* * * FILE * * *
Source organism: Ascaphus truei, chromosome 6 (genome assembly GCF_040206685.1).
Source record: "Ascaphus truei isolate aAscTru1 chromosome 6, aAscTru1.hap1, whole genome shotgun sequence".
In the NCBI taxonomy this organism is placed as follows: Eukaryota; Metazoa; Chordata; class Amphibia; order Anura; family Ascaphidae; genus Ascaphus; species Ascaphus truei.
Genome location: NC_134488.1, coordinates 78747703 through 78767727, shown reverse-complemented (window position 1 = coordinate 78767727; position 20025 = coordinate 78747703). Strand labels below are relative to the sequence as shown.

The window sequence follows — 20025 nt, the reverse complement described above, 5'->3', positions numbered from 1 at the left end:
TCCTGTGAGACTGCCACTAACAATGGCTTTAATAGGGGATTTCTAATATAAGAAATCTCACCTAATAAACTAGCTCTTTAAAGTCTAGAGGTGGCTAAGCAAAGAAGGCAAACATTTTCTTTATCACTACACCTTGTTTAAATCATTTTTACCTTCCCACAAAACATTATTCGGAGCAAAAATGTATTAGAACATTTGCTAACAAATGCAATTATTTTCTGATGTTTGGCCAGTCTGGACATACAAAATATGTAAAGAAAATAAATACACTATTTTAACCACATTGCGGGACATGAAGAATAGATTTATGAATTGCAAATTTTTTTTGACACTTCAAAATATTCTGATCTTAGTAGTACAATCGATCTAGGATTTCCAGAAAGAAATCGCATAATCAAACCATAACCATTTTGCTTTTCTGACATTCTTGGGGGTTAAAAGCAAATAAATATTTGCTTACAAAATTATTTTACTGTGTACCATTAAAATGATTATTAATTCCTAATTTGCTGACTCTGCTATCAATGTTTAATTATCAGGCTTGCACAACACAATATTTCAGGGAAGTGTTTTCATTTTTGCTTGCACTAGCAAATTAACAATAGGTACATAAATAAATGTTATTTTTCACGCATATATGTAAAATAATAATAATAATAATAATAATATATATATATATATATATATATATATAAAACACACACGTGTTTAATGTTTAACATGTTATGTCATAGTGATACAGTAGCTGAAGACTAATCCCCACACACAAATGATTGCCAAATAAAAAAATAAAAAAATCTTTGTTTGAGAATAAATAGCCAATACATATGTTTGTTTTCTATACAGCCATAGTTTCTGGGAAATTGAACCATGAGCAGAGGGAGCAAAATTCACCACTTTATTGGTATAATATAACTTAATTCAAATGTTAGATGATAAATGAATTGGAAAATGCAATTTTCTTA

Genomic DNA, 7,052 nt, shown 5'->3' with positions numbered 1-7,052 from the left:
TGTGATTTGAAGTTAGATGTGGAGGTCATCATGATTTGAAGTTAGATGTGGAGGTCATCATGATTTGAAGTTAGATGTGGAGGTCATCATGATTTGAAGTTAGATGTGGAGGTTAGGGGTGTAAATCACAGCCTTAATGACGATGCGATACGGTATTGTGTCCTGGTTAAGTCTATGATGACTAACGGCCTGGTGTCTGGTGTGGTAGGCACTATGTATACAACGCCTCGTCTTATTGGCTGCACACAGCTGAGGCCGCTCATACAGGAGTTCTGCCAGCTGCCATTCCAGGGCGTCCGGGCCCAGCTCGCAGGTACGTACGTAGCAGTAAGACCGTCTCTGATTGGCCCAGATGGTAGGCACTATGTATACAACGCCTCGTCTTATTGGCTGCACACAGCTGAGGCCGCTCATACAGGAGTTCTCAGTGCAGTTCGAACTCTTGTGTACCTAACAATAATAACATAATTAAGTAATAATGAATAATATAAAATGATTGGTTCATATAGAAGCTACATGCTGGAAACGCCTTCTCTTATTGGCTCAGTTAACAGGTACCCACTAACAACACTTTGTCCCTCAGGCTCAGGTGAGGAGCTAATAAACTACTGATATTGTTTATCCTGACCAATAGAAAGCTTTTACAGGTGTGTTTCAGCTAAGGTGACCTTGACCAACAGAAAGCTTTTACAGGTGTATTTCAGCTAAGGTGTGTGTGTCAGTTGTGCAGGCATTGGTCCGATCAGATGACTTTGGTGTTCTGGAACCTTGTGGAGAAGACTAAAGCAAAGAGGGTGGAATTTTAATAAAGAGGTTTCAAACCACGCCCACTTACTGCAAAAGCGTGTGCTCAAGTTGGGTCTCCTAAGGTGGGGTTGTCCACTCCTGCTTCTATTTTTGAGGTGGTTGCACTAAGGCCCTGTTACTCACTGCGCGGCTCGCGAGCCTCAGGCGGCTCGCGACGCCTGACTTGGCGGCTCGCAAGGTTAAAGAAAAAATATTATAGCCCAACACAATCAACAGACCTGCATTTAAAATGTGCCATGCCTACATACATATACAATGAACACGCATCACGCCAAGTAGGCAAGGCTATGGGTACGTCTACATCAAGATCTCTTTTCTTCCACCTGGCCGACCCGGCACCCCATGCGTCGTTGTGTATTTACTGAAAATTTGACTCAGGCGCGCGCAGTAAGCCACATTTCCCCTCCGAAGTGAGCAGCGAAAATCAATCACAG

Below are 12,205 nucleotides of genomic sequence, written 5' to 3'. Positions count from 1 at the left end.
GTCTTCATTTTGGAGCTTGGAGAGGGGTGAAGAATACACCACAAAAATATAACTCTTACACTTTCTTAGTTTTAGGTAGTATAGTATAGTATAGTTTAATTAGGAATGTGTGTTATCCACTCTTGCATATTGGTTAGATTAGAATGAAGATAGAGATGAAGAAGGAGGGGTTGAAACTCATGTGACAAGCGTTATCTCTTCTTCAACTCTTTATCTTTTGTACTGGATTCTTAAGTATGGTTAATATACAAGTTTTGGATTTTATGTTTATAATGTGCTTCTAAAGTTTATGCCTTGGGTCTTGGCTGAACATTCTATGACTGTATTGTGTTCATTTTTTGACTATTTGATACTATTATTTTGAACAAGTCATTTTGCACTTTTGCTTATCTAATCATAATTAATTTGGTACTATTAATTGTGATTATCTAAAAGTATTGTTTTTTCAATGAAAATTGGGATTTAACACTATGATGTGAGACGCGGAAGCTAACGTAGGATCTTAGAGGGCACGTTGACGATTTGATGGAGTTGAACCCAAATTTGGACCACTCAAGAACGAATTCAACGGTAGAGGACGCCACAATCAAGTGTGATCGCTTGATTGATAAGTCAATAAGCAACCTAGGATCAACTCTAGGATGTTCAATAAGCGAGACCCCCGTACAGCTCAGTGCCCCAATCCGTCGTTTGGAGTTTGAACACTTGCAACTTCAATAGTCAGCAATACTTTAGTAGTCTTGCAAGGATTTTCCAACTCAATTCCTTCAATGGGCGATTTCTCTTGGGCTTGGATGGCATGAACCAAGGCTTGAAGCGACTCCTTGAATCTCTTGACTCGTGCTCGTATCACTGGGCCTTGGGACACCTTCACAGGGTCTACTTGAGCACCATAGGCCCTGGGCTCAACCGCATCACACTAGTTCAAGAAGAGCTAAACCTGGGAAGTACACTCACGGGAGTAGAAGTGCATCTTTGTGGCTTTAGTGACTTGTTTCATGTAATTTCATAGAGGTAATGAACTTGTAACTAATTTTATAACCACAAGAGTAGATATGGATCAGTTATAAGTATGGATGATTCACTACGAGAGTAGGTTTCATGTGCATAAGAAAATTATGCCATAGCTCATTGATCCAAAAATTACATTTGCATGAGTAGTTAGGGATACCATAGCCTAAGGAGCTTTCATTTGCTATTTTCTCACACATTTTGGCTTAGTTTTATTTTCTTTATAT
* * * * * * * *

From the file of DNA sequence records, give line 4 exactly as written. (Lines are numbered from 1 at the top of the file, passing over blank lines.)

Genome location: NC_134488.1, coordinates 78747703 through 78767727, shown reverse-complemented (window position 1 = coordinate 78767727; position 20025 = coordinate 78747703). Strand labels below are relative to the sequence as shown.